Felt Review

Review of: Felt Review
Matt Donato

Reviewed by:
On June 22, 2015
Last modified:June 23, 2015


Felt bravely explores a messy "after" that so many other films neglect to acknowledge, which fearlessly addresses rape-culture stereotypes head-on and without restraint.

Felt Review

Sexual abuse is not only a sickening crime of undignified dominance and perverse cowardice, but traumatizing scars are usually left in the form of crippling mental anguish. Someone, at their most vulnerable, is robbed of their innocence by an act that echoes the most primal, animalistic desires of man. Walls of civility are broken down, and victims are left to go about their lives after being submerged in the darkest, seediest, most vile reaches of mankind’s take-what-I-want greed.

That horrible scenario is the very core of Felt, a Jason Banker film that summarizes a sexual victim’s lament through alter-egos and one woman’s struggle to overcome the male stranglehold on society. And my, what a brave, unflinching, and bizarre ride it is.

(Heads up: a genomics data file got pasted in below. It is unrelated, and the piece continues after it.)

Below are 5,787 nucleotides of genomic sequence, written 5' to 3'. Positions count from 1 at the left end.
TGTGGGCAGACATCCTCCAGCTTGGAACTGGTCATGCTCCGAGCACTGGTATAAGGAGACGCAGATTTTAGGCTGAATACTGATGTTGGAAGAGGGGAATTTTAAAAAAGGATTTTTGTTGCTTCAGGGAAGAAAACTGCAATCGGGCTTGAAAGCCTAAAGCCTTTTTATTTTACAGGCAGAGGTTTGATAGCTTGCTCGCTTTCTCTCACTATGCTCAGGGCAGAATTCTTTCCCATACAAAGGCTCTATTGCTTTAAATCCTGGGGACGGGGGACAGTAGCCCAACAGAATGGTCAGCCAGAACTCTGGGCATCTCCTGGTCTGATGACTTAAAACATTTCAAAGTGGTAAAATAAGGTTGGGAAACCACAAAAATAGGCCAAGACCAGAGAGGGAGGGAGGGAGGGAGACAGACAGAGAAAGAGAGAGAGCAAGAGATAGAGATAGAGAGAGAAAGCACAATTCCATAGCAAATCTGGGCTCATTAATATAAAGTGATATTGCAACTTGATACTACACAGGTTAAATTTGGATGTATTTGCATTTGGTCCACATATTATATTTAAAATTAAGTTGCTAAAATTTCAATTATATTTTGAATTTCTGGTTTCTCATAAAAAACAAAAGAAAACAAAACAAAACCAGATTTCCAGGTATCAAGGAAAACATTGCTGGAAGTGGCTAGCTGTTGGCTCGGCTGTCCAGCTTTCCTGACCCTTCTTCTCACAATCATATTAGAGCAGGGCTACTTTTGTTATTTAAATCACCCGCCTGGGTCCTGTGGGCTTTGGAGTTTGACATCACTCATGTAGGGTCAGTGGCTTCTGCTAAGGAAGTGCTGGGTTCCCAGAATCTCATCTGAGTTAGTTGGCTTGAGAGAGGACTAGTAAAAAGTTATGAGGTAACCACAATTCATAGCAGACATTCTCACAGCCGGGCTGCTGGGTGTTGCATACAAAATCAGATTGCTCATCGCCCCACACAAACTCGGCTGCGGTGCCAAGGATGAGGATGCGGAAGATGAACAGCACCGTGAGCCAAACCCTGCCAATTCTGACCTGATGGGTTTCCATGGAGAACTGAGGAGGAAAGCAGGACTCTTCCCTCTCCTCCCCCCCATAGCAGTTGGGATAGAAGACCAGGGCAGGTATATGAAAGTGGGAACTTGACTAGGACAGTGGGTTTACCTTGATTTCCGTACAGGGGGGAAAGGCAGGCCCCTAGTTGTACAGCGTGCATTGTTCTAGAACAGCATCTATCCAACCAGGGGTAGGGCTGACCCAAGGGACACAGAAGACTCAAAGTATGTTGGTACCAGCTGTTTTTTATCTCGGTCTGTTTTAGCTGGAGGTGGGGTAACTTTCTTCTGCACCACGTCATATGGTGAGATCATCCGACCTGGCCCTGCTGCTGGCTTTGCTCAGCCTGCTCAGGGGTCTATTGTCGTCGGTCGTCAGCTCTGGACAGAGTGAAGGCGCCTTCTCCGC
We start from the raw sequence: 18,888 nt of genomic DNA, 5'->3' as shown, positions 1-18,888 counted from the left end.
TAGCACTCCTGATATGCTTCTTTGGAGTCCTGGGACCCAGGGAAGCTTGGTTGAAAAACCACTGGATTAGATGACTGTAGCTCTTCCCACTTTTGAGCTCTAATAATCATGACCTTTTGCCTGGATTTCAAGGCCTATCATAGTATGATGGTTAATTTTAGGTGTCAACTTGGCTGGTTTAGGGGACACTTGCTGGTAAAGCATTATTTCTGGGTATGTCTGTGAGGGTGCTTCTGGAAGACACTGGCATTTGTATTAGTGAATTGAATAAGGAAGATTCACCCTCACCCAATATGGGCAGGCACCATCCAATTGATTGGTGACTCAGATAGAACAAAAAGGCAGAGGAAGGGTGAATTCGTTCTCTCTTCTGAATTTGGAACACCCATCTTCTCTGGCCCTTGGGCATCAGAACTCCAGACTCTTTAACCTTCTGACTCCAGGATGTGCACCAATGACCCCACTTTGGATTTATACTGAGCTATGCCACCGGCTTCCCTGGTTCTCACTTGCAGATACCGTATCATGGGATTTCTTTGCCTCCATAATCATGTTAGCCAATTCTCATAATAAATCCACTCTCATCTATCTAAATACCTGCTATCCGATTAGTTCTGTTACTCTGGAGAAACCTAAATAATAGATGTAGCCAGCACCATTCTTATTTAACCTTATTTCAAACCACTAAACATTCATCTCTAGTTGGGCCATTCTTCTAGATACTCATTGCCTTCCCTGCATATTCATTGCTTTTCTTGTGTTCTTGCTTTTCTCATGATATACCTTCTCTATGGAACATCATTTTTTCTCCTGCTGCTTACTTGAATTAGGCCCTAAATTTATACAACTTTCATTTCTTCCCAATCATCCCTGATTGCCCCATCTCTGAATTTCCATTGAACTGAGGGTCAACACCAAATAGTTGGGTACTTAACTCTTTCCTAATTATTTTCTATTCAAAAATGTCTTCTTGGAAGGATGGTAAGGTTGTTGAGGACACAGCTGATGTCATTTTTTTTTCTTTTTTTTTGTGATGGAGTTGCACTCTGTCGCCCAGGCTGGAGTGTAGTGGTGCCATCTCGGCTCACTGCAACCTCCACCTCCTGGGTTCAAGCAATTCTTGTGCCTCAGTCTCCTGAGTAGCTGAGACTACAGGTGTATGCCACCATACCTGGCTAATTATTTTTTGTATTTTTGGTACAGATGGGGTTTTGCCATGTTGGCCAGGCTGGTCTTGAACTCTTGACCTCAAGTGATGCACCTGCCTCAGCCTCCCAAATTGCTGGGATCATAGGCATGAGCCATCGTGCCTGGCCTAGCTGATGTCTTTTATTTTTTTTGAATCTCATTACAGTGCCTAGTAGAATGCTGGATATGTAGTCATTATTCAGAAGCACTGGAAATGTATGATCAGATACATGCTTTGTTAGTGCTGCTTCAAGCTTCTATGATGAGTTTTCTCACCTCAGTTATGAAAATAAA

The provocative nature of Banker’s “feminist superhero” stems wholly from actress/artist Amy Everson, who plays a fictionalized version of herself. After traumatizing sexual experiences steal Amy’s life away, she begins to express her grief through constructed costumes that re-appropriate the male form. She flees from the public eye, dons a phallic suit, and embraces an alter-ego that allows a sense of power to flow through her veins once again. But the more she dives into this world of masculinity, the farther she strays from reality. Her friends begin to fear for Amy’s sanity, until a seemingly comforting boy named Kenny (Kentucker Audley) gets Amy to open up in healthy ways – but will this only lead to another scar left by the male gender?